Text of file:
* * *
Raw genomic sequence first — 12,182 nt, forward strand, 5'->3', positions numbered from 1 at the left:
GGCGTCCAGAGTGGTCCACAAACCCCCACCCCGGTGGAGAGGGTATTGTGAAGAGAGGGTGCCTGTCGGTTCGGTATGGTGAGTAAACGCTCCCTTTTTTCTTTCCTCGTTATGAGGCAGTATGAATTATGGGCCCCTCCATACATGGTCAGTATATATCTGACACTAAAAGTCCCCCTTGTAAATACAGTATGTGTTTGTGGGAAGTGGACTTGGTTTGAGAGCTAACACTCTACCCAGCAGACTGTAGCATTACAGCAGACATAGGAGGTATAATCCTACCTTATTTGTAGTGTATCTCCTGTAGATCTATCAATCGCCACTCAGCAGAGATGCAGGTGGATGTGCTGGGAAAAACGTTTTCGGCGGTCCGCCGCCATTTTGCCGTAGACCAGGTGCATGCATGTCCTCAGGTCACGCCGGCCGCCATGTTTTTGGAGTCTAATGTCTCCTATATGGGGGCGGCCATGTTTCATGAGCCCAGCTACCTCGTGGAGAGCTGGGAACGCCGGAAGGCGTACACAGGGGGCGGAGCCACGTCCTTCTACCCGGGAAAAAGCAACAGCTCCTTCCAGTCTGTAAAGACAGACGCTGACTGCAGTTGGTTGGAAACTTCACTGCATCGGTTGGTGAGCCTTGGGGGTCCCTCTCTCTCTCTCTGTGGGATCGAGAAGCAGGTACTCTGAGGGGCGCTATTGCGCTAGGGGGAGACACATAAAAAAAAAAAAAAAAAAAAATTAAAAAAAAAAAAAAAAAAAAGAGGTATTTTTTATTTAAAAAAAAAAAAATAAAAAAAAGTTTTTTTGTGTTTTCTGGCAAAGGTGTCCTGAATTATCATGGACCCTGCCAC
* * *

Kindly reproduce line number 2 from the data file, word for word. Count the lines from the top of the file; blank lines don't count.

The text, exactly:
GGCGTCCAGAGTGGTCCACAAACCCCCACCCCGGTGGAGAGGGTATTGTGAAGAGAGGGTGCCTGTCGGTTCGGTATGGTGAGTAAACGCTCCCTTTTTTCTTTCCTCGTTATGAGGCAGTATGAATTATGGGCCCCTCCATACATGGTCAGTATATATCTGACACTAAAAGTCCCCCTTGTAAATACAGTATGTGTTTGTGGGAAGTGGACTTGGTTTGAGAGCTAACACTCTACCCAGCAGACTGTAGCATTACAGCAGACATAGGAGGTATAATCCTACCTTATTTGTAGTGTATCTCCTGTAGATCTATCAATCGCCACTCAGCAGAGATGCAGGTGGATGTGCTGGGAAAAACGTTTTCGGCGGTCCGCCGCCATTTTGCCGTAGACCAGGTGCATGCATGTCCTCAGGTCACGCCGGCCGCCATGTTTTTGGAGTCTAATGTCTCCTATATGGGGGCGGCCATGTTTCATGAGCCCAGCTACCTCGTGGAGAGCTGGGAACGCCGGAAGGCGTACACAGGGGGCGGAGCCACGTCCTTCTACCCGGGAAAAAGCAACAGCTCCTTCCAGTCTGTAAAGACAGACGCTGACTGCAGTTGGTTGGAAACTTCACTGCATCGGTTGGTGAGCCTTGGGGGTCCCTCTCTCTCTCTCTGTGGGATCGAGAAGCAGGTACTCTGAGGGGCGCTATTGCGCTAGGGGGAGACACATAAAAAAAAAAAAAAAAAAAAATTAAAAAAAAAAAAAAAAAAAAGAGGTATTTTTTATTTAAAAAAAAAAAAATAAAAAAAAGTTTTTTTGTGTTTTCTGGCAAAGGTGTCCTGAATTATCATGGACCCTGCCAC